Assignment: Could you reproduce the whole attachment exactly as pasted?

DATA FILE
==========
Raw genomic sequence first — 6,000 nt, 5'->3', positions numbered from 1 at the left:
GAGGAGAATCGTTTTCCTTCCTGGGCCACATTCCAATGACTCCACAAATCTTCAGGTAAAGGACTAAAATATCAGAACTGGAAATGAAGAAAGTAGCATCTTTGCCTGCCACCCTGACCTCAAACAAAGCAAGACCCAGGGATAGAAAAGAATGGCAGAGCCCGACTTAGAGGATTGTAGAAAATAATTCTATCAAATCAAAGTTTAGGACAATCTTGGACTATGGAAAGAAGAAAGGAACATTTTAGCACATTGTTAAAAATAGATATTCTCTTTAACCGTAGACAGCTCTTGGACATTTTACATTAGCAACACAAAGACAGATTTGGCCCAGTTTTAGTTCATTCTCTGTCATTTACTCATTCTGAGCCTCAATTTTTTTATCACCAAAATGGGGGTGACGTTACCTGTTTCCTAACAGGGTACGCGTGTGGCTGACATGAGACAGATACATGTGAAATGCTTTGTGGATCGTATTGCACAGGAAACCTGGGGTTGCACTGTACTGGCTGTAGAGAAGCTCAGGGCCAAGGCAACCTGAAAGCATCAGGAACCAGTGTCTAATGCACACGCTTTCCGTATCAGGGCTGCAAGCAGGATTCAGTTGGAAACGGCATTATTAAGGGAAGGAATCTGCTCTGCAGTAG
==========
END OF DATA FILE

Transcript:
Raw genomic sequence first — 6,000 nt, 5'->3', positions numbered from 1 at the left:
GAGGAGAATCGTTTTCCTTCCTGGGCCACATTCCAATGACTCCACAAATCTTCAGGTAAAGGACTAAAATATCAGAACTGGAAATGAAGAAAGTAGCATCTTTGCCTGCCACCCTGACCTCAAACAAAGCAAGACCCAGGGATAGAAAAGAATGGCAGAGCCCGACTTAGAGGATTGTAGAAAATAATTCTATCAAATCAAAGTTTAGGACAATCTTGGACTATGGAAAGAAGAAAGGAACATTTTAGCACATTGTTAAAAATAGATATTCTCTTTAACCGTAGACAGCTCTTGGACATTTTACATTAGCAACACAAAGACAGATTTGGCCCAGTTTTAGTTCATTCTCTGTCATTTACTCATTCTGAGCCTCAATTTTTTTATCACCAAAATGGGGGTGACGTTACCTGTTTCCTAACAGGGTACGCGTGTGGCTGACATGAGACAGATACATGTGAAATGCTTTGTGGATCGTATTGCACAGGAAACCTGGGGTTGCACTGTACTGGCTGTAGAGAAGCTCAGGGCCAAGGCAACCTGAAAGCATCAGGAACCAGTGTCTAATGCACACGCTTTCCGTATCAGGGCTGCAAGCAGGATTCAGTTGGAAACGGCATTATTAAGGGAAGGAATCTGCTCTGCAGTAG